>voting my conscience


Democratic elections in Afghanistan reminds me of
how precious and hard won is the right to vote.

Like you I’ve been curious about the upcoming presidential vote. I think Obama is going to win. It’s not a forgone conclusion, but it’s heading in that direction, which is fine by me, all things considered. There are many things that will not change if Obama gets into the oval office, and there are some that will. I hope many things with our foreign policy changes. I hope we focus more on helping the poor and downtrodden rather than the rich. I hope we restore basic human rights, like the right to habeas corpus. We’ll see.

For too many, though, it still comes down to uncritical perceptions and single issues.

I have noticed that many conservative Christians – those who supported G.W. Bush because he is a “strong Christian man” – are now finding no clear choice in this election. They don’t really like McCain, but they feel they can’t vote for Obama. I have heard a few say they are not going to vote at all, which is good for Obama and bad for the democratic process. One of the biggest reasons conservative Christians would cast a vote for McCain is because of his supposedly “pro-life” stance. I think McCain is lying, but that’s beside the point. Christians are just as Pavlovian as everyone else. If a candidate says he’s pro-life he will automatically get votes from many who are single issue voters or those who think abortion is a hugely critical issue and they can’t find any other issues in this election to care about.* It allows people to vote their conscience, which is something we all should do, but just how informed are we? If one is pro-life (which I am) and one wants to vote her or his conscience, where should one cast their vote?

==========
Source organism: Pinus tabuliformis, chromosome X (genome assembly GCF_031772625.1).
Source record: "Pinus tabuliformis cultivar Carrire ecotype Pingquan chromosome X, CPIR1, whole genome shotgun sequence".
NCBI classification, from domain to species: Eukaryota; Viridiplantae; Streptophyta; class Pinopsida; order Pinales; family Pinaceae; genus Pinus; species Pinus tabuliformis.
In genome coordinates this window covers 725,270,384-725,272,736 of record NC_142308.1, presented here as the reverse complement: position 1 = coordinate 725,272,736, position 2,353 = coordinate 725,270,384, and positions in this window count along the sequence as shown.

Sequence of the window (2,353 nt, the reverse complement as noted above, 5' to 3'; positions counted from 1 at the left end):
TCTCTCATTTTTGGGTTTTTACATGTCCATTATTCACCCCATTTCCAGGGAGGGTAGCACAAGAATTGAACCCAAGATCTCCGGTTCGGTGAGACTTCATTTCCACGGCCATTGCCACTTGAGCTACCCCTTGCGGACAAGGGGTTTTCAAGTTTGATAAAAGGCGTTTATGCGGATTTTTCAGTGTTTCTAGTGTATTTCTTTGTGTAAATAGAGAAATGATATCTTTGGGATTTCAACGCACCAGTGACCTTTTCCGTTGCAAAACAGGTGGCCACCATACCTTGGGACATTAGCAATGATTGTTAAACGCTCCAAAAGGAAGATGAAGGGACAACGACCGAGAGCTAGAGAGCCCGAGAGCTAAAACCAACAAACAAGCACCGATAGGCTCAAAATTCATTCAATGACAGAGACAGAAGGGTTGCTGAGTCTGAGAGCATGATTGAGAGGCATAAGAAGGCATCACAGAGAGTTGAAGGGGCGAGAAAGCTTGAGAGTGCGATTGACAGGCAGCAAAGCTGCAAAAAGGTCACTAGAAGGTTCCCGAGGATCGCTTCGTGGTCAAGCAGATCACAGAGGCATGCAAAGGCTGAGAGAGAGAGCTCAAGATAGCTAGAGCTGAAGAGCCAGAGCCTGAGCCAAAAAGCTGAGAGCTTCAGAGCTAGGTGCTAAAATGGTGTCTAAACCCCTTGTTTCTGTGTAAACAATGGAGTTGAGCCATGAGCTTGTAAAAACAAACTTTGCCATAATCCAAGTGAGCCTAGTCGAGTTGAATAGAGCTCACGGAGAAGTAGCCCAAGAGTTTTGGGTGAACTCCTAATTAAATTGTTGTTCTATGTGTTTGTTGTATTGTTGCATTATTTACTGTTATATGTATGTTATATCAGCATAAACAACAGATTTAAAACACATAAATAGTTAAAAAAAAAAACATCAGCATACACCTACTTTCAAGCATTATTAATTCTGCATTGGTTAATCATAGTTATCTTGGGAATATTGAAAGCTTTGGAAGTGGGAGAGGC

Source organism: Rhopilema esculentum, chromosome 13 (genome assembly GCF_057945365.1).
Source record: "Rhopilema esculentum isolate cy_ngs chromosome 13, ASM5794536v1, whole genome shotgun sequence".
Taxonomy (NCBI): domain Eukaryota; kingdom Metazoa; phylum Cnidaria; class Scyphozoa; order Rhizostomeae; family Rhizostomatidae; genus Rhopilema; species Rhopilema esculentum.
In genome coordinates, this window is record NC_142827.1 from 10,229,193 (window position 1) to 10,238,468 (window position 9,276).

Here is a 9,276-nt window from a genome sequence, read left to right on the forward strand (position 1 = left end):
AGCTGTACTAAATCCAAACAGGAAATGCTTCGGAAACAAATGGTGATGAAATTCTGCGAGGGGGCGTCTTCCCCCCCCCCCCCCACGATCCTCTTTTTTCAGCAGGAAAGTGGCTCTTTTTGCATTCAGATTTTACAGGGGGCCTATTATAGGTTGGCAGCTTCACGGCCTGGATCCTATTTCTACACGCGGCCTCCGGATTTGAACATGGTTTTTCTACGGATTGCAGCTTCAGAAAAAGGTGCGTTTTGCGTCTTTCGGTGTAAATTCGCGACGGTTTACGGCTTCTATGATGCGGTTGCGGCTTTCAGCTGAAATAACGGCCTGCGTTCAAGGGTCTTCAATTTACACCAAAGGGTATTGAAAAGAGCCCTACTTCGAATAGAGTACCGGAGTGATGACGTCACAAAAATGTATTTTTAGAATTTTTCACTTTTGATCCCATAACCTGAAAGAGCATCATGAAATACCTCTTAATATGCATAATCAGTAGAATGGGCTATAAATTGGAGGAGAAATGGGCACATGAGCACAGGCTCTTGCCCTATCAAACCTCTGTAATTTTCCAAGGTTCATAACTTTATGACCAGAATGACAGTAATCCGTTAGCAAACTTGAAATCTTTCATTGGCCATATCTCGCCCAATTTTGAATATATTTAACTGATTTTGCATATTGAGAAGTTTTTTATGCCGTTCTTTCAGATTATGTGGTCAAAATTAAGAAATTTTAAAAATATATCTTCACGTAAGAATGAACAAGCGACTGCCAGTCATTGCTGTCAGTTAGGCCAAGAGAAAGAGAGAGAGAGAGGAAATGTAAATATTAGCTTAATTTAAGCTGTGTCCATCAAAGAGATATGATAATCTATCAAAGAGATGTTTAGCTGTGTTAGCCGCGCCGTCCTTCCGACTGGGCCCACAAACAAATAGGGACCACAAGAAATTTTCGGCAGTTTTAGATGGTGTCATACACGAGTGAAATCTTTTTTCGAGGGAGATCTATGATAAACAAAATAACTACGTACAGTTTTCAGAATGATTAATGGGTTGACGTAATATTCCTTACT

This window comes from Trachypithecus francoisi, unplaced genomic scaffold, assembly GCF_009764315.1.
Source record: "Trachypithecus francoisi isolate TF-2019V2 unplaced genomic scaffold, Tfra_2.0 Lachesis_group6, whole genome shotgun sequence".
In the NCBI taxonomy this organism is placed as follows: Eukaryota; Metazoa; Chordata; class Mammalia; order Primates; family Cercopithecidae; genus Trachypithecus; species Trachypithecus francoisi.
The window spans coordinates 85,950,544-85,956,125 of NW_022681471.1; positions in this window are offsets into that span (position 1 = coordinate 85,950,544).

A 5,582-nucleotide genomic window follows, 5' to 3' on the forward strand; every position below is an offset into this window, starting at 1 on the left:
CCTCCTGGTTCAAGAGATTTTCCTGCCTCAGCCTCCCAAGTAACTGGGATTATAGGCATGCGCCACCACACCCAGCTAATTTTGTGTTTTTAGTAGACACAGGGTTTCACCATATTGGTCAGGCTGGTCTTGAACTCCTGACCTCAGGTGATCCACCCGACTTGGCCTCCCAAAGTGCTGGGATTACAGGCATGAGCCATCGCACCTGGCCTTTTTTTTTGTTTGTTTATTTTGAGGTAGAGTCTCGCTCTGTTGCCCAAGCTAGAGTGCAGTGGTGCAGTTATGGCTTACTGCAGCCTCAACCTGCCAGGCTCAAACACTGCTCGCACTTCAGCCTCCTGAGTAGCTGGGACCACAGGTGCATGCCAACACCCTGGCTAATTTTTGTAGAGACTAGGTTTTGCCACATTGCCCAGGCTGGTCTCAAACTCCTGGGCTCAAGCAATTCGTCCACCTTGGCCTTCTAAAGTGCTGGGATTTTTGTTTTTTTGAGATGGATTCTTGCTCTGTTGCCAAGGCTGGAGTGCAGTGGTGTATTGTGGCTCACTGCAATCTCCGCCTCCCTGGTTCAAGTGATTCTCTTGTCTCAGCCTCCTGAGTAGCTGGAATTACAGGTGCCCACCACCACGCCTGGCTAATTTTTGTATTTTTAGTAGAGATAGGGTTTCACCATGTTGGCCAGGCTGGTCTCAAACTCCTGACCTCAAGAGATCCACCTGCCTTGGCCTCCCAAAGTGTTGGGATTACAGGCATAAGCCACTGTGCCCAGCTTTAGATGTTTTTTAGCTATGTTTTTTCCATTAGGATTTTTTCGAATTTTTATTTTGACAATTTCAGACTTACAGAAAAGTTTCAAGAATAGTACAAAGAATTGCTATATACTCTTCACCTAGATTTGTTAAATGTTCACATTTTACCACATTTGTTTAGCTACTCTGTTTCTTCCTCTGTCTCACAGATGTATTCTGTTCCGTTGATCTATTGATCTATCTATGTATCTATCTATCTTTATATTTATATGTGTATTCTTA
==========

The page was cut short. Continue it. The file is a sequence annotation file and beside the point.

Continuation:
I can only answer for myself. I believe Obama is more consistently pro-life than McCain. That may sound strange to say, but there are good reasons. McCain, apart from merely using a new-found pro-life stance to get votes, has a decidedly less pro-life stance when it comes to a holistic evaluation of his platform. Obama, on the other hand, has done more, and is for more, in terms of changing and dealing with the multiplicity of issues that make unwanted pregnancies a sad fact in this country. Obama is also someone who, much more than McCain (whose enthusiasms tends toward ‘us’ and ‘them’ scenarios), seeks to affirm the value of the whole person and a world of hope. Hope, as I see it, can be a kind of antidote to unwanted pregnancies as much as addressing poverty. That doesn’t solve the problem of abortion, but it seems clear to me that no final or complete solution is coming from this election.

Maybe it’s ironic, but Christians may find a more Christ-like platform with Obama than McCain.** I am becoming more convinced that’s true. I also am not a “single issue” person. If it were even possible for me to speak for God, I would say God is not “single issue” either. Of course I certainly do not speak as an expert, just an ordinary citizen schmuck like you. I am trying to get myself informed. You may disagree with me on this or other issues. If you do then vote your conscience, but try, as I will, to get the whole picture. That’s the least we can do, really.

If you have the time and inclination, read these two articles by pro-life voters who are both voting for Obama precisely because they’re pro-lifers:

I’m Catholic, staunchly anti-abortion, and support Obama

Why I’m Pro-life and Pro-Obama